The NSW Environment Protection Authority (EPA) has released a guide that outlines how service stations can better protect the environment from potentially polluted run-off from service station forecourts.
EPA Executive Director of Hazardous Incidents and Environmental Health Stephen Beaman said run-off from service station forecourts can contain fuel and oil from spills that may occur during fuelling of vehicles.
“The run-off needs to be collected and managed to protect human health and the environment. If not collected, these pollutants may be washed into the stormwater system and flow to our rivers, lakes and beaches,” Mr Beaman said.
“Through the new guide the EPA is encouraging the service station industry to adopt best practice water capture and treatment technologies to prevent this happening.”
The forecourts of service stations are generally hard surfaces with re-fuelling areas, parking bays, traffic and pedestrian access areas. As water flows across these hard surfaces, especially during rainfall, it can collect residues of petrol, oil or diesel which contain contaminants such as petroleum hydrocarbons, heavy metals, oils, grease, lubricants, coolants and dirt.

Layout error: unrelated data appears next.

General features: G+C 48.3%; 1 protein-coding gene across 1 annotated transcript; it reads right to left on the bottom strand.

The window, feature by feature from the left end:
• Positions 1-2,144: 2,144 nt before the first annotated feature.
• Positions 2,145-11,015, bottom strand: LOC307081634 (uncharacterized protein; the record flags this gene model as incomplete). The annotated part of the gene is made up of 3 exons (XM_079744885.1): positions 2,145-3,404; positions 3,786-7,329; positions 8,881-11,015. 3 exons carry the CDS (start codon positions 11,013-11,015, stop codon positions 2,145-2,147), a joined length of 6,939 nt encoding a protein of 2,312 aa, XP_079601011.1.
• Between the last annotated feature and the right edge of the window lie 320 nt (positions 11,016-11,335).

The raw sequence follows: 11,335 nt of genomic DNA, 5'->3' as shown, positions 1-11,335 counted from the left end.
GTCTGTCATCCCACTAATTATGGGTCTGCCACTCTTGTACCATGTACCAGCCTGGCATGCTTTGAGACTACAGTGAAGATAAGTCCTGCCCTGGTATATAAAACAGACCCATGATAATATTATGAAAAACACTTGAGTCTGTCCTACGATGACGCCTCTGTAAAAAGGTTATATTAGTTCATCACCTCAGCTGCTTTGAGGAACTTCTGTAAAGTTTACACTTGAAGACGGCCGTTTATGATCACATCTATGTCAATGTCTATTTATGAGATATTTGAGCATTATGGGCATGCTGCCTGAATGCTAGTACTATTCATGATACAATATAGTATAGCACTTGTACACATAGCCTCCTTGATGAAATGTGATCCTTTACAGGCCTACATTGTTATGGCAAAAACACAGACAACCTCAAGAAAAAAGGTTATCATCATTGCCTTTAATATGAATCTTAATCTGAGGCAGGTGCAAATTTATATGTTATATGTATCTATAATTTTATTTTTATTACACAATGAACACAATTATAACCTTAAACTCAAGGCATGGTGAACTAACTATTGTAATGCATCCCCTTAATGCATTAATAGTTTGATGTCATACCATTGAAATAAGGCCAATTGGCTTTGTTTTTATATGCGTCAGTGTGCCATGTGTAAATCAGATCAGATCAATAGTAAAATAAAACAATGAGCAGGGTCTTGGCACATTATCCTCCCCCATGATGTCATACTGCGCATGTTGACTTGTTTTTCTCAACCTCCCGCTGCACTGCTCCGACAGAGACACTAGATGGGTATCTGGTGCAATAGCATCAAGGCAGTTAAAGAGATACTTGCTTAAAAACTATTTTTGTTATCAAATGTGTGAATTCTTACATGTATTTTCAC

The EPA has released the Practice Note – Managing forecourt run-off from service stations providing guidance on how to treat potentially contaminated forecourt run-off, before it reaches the environment.
The guide provides recommendations on planning and design, managing risks, and approaches for collecting and treating forecourt run-off at service stations.
Mr Beaman said local councils were best placed to assess and provide advice on local environmental risks.
“This Practice Note will help both councils and service station operators to assess potential risks and impacts,” Mr Beaman said.
The Practice Note can be